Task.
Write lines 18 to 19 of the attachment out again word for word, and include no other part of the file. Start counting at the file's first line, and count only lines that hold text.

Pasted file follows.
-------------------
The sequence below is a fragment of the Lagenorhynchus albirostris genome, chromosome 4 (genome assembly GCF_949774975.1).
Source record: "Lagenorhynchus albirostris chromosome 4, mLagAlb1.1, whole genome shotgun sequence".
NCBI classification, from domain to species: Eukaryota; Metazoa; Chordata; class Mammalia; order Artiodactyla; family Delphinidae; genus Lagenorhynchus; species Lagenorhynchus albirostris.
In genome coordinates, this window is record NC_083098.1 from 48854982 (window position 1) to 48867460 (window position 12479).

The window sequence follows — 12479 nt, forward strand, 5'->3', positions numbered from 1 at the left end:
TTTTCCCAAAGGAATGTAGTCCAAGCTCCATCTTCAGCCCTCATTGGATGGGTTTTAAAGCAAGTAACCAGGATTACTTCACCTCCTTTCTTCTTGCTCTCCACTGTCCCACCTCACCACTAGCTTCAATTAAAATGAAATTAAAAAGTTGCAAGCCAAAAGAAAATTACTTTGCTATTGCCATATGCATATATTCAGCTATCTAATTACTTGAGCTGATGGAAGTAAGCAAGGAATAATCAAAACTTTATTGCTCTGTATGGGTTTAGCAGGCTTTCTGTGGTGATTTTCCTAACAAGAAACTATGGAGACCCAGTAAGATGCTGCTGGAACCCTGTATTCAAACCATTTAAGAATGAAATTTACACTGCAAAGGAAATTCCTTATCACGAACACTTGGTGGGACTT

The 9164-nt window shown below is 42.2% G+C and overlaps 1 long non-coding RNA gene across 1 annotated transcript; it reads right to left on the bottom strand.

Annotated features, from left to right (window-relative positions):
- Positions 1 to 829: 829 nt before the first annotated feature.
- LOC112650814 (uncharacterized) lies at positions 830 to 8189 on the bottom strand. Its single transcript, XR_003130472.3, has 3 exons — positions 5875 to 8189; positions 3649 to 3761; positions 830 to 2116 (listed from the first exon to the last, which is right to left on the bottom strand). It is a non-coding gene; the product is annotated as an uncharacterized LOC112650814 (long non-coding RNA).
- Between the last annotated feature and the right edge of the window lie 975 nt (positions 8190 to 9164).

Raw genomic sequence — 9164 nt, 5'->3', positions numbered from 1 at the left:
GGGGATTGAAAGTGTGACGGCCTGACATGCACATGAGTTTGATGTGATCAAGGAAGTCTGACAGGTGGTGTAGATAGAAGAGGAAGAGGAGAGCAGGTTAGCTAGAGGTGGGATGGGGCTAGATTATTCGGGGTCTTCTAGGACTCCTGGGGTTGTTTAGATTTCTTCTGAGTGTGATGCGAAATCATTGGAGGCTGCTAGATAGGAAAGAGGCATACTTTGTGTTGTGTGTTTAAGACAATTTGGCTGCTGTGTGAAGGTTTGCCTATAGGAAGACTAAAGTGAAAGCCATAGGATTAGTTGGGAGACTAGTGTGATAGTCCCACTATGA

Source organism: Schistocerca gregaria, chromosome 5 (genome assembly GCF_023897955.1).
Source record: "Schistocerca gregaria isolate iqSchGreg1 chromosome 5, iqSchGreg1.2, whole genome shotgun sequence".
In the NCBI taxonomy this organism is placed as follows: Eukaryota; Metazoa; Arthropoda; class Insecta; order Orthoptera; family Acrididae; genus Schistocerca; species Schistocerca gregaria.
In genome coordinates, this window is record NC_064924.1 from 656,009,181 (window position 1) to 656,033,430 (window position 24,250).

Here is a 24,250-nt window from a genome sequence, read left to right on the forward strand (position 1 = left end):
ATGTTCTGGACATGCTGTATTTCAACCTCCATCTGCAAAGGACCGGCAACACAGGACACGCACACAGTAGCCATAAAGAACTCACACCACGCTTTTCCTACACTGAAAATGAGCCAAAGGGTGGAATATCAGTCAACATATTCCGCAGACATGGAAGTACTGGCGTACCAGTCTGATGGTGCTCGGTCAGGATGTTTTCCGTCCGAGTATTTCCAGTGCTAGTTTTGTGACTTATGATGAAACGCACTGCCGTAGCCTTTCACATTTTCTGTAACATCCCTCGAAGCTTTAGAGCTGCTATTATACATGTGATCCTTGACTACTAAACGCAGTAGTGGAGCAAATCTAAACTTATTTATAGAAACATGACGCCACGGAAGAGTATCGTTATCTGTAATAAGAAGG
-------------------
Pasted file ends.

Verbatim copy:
Here is a 24,250-nt window from a genome sequence, read left to right on the forward strand (position 1 = left end):
ATGTTCTGGACATGCTGTATTTCAACCTCCATCTGCAAAGGACCGGCAACACAGGACACGCACACAGTAGCCATAAAGAACTCACACCACGCTTTTCCTACACTGAAAATGAGCCAAAGGGTGGAATATCAGTCAACATATTCCGCAGACATGGAAGTACTGGCGTACCAGTCTGATGGTGCTCGGTCAGGATGTTTTCCGTCCGAGTATTTCCAGTGCTAGTTTTGTGACTTATGATGAAACGCACTGCCGTAGCCTTTCACATTTTCTGTAACATCCCTCGAAGCTTTAGAGCTGCTATTATACATGTGATCCTTGACTACTAAACGCAGTAGTGGAGCAAATCTAAACTTATTTATAGAAACATGACGCCACGGAAGAGTATCGTTATCTGTAATAAGAAGG